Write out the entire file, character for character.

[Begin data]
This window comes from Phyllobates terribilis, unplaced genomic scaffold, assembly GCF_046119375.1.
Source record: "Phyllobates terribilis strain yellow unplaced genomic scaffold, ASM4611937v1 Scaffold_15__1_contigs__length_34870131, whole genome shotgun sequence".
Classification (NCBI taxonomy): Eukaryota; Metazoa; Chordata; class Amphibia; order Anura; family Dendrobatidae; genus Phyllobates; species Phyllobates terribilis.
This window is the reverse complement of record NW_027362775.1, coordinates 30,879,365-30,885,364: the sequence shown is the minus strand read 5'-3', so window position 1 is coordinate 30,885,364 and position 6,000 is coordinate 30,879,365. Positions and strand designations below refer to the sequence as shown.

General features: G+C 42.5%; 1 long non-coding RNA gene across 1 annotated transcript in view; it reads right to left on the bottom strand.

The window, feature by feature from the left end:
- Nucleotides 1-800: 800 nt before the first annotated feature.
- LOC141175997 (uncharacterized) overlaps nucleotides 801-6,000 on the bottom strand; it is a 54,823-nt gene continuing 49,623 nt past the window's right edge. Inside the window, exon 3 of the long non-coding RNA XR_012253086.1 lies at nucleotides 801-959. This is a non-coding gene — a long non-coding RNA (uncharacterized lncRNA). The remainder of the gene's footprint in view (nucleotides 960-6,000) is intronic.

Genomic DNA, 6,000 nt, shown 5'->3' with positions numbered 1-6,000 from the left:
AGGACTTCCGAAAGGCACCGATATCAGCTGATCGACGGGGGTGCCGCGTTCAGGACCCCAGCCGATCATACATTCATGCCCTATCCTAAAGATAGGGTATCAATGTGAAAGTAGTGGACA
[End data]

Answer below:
This window comes from Phyllobates terribilis, unplaced genomic scaffold, assembly GCF_046119375.1.
Source record: "Phyllobates terribilis strain yellow unplaced genomic scaffold, ASM4611937v1 Scaffold_15__1_contigs__length_34870131, whole genome shotgun sequence".
Classification (NCBI taxonomy): Eukaryota; Metazoa; Chordata; class Amphibia; order Anura; family Dendrobatidae; genus Phyllobates; species Phyllobates terribilis.
This window is the reverse complement of record NW_027362775.1, coordinates 30,879,365-30,885,364: the sequence shown is the minus strand read 5'-3', so window position 1 is coordinate 30,885,364 and position 6,000 is coordinate 30,879,365. Positions and strand designations below refer to the sequence as shown.

General features: G+C 42.5%; 1 long non-coding RNA gene across 1 annotated transcript in view; it reads right to left on the bottom strand.

The window, feature by feature from the left end:
- Nucleotides 1-800: 800 nt before the first annotated feature.
- LOC141175997 (uncharacterized) overlaps nucleotides 801-6,000 on the bottom strand; it is a 54,823-nt gene continuing 49,623 nt past the window's right edge. Inside the window, exon 3 of the long non-coding RNA XR_012253086.1 lies at nucleotides 801-959. This is a non-coding gene — a long non-coding RNA (uncharacterized lncRNA). The remainder of the gene's footprint in view (nucleotides 960-6,000) is intronic.

Genomic DNA, 6,000 nt, shown 5'->3' with positions numbered 1-6,000 from the left:
AGGACTTCCGAAAGGCACCGATATCAGCTGATCGACGGGGGTGCCGCGTTCAGGACCCCAGCCGATCATACATTCATGCCCTATCCTAAAGATAGGGTATCAATGTGAAAGTAGTGGACA